Handful of Dems break ranks on net neutrality vote

Five House Democrats broke ranks and voted with Republicans on Friday to approve a bill to prevent the Federal Communications Commission from regulating the rates that Internet providers charge for service. 

Any crossovers were striking because the vote was seen as the closest thing to a referendum on the FCC's net neutrality regulations since they were approved on a divided vote at the commission last year.

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The Democratic yes votes came from Reps. Jim CostaJames (Jim) Manuel CostaHouse GOP secures last-minute change to gun bill Trump tells FEMA not to send more money to California for forest fires GOP-controlled Senate breaks with Trump on Saudi vote MORE (Calif.), Scott PetersScott H. Peters House Budget Dem slams Trump's budget as 'a Christmas wish list' rather than 'set of priorities' California Dem says state is 'almost a different country politically' Dems struggle to unify after GOP embarrasses them on procedure MORE (Calif.), Collin PetersonCollin Clark PetersonThe 31 Trump districts that will determine the next House majority Democrats, Trump battle over 75 'pivot' counties in Midwest Dems struggle to unify after GOP embarrasses them on procedure MORE (Minn.), Kyrsten Sinema (Ariz.) and Albio SiresAlbio B. SiresNew Jersey Dems tell Pentagon not to use military funds for border wall Democrats seek to take on Trump at State of the Union Hispanic Dems announce task forces for 116th Congress MORE (N.J.).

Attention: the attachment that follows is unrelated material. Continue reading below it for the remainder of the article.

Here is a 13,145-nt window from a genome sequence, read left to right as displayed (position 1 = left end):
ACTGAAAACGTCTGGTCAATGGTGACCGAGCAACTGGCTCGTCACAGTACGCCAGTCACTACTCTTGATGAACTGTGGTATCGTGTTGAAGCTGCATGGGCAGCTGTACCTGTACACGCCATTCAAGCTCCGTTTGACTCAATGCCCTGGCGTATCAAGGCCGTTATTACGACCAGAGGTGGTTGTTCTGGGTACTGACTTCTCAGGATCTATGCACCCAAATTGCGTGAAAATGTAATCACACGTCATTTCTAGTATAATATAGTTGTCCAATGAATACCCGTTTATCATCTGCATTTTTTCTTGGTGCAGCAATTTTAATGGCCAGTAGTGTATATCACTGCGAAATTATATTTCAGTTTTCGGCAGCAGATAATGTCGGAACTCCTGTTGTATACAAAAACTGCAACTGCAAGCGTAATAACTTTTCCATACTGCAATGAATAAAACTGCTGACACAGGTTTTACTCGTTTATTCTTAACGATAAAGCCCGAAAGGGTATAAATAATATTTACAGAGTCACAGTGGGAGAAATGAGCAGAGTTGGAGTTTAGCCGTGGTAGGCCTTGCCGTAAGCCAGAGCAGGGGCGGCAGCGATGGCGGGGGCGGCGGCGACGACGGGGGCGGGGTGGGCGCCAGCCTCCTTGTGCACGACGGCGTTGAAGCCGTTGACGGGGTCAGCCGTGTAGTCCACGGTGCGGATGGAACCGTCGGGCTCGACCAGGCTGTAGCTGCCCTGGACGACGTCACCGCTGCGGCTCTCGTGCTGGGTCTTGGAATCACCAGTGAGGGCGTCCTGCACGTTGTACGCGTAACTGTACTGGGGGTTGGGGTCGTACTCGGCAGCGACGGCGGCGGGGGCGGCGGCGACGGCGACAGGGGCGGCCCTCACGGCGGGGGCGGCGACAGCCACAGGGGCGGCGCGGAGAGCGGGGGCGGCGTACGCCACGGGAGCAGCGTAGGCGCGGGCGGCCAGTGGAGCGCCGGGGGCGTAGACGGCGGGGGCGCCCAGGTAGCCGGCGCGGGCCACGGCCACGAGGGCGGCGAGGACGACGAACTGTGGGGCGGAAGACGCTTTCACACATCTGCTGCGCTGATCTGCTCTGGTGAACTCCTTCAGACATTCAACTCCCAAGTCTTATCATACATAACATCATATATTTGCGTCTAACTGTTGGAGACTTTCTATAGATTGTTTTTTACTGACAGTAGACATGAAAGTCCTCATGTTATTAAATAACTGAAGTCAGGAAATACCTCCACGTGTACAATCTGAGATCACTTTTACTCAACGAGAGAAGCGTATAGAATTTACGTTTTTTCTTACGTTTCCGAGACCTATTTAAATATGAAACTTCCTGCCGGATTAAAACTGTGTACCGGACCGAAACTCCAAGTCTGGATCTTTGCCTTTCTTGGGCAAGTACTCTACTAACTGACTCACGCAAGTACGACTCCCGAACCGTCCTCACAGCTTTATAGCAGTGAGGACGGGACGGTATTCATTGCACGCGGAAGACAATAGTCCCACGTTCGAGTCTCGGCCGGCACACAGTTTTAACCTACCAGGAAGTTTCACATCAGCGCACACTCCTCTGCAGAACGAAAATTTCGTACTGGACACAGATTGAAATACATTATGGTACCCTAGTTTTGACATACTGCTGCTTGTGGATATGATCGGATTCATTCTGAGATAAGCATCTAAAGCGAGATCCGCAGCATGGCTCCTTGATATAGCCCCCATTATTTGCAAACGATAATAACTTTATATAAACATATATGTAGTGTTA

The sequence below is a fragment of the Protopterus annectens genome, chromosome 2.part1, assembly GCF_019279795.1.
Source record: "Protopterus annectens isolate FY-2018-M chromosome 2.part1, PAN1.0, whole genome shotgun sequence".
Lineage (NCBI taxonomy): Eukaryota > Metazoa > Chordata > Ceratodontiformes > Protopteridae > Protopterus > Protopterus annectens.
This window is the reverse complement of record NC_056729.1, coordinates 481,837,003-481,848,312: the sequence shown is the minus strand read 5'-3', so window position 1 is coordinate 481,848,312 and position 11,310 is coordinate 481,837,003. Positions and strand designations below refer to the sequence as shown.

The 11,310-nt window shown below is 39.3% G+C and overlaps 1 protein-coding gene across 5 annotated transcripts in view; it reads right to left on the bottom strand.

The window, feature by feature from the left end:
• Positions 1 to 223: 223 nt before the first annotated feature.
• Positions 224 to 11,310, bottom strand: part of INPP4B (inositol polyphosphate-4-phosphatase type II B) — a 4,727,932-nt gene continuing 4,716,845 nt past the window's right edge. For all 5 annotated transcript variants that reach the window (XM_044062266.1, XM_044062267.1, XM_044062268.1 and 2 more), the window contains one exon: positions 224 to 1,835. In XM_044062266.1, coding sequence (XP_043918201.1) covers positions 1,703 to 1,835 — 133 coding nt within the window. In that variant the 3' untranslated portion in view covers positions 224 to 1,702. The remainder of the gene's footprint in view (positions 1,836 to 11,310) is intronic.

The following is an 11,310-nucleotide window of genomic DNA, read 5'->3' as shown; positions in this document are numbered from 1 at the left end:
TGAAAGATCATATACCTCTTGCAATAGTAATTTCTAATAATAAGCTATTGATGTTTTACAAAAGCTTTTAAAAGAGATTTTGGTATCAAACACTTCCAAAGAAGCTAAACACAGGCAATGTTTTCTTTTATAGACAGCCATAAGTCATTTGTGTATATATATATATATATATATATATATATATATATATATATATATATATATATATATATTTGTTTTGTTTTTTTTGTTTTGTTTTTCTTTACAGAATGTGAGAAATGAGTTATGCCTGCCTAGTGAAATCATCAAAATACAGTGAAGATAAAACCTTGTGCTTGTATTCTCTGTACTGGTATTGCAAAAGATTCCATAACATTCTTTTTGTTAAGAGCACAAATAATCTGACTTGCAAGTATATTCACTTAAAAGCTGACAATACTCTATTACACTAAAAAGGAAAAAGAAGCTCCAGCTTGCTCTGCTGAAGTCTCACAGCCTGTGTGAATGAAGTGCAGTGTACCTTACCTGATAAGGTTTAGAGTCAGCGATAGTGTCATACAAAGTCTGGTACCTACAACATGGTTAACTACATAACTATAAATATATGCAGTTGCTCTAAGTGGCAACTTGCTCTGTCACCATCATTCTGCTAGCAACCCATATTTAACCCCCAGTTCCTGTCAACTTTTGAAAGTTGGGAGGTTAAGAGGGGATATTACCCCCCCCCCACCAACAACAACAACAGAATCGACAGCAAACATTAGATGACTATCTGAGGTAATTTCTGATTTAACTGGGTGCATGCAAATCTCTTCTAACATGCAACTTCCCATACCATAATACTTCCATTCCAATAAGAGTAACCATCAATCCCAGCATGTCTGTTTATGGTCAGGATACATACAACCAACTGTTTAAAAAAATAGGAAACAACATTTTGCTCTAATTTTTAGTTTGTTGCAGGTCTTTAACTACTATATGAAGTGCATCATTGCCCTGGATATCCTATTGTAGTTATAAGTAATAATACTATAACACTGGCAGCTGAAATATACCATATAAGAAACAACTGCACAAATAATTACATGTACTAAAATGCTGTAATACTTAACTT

All but Sires are Democrats aligning with the Blue Dogs, the New Dem Coalition or both. Both groups are seen as more centrist than the Democratic Party in general. 

Three of the five — Peters, Peterson and Sinema — are in competitive races in 2016, but observers expect them to hold their seats. 

The bill would prevent the FCC from setting or reviewing the prices that Internet service providers charge. The FCC has said it has no intention of regulating those rates under its net neutrality rules. Democrats say the GOP bill would go much further to limit much of the commission's authority. 

The White House vowed to veto the bill if it ever made it to the president's desk.